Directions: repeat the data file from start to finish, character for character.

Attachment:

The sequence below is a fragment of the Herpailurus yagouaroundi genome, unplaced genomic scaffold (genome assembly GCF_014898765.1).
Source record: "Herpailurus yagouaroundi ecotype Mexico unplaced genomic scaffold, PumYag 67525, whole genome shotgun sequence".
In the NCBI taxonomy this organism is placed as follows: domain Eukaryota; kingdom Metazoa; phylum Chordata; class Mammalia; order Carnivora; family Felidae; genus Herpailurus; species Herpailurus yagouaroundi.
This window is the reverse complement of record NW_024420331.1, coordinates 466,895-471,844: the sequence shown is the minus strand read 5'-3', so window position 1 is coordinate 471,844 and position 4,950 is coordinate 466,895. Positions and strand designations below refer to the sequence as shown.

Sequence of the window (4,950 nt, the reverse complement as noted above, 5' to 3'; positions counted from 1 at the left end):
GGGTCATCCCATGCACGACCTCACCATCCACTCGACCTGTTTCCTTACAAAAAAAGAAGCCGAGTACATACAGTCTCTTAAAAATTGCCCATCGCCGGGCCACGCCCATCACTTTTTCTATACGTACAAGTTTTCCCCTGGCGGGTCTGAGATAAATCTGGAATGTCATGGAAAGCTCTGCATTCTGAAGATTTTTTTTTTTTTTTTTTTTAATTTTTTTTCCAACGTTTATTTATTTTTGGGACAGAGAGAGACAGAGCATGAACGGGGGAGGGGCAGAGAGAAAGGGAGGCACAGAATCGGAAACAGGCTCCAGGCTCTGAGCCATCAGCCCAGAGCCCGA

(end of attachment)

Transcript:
The sequence below is a fragment of the Herpailurus yagouaroundi genome, unplaced genomic scaffold (genome assembly GCF_014898765.1).
Source record: "Herpailurus yagouaroundi ecotype Mexico unplaced genomic scaffold, PumYag 67525, whole genome shotgun sequence".
In the NCBI taxonomy this organism is placed as follows: domain Eukaryota; kingdom Metazoa; phylum Chordata; class Mammalia; order Carnivora; family Felidae; genus Herpailurus; species Herpailurus yagouaroundi.
This window is the reverse complement of record NW_024420331.1, coordinates 466,895-471,844: the sequence shown is the minus strand read 5'-3', so window position 1 is coordinate 471,844 and position 4,950 is coordinate 466,895. Positions and strand designations below refer to the sequence as shown.

Sequence of the window (4,950 nt, the reverse complement as noted above, 5' to 3'; positions counted from 1 at the left end):
GGGTCATCCCATGCACGACCTCACCATCCACTCGACCTGTTTCCTTACAAAAAAAGAAGCCGAGTACATACAGTCTCTTAAAAATTGCCCATCGCCGGGCCACGCCCATCACTTTTTCTATACGTACAAGTTTTCCCCTGGCGGGTCTGAGATAAATCTGGAATGTCATGGAAAGCTCTGCATTCTGAAGATTTTTTTTTTTTTTTTTTTTAATTTTTTTTCCAACGTTTATTTATTTTTGGGACAGAGAGAGACAGAGCATGAACGGGGGAGGGGCAGAGAGAAAGGGAGGCACAGAATCGGAAACAGGCTCCAGGCTCTGAGCCATCAGCCCAGAGCCCGA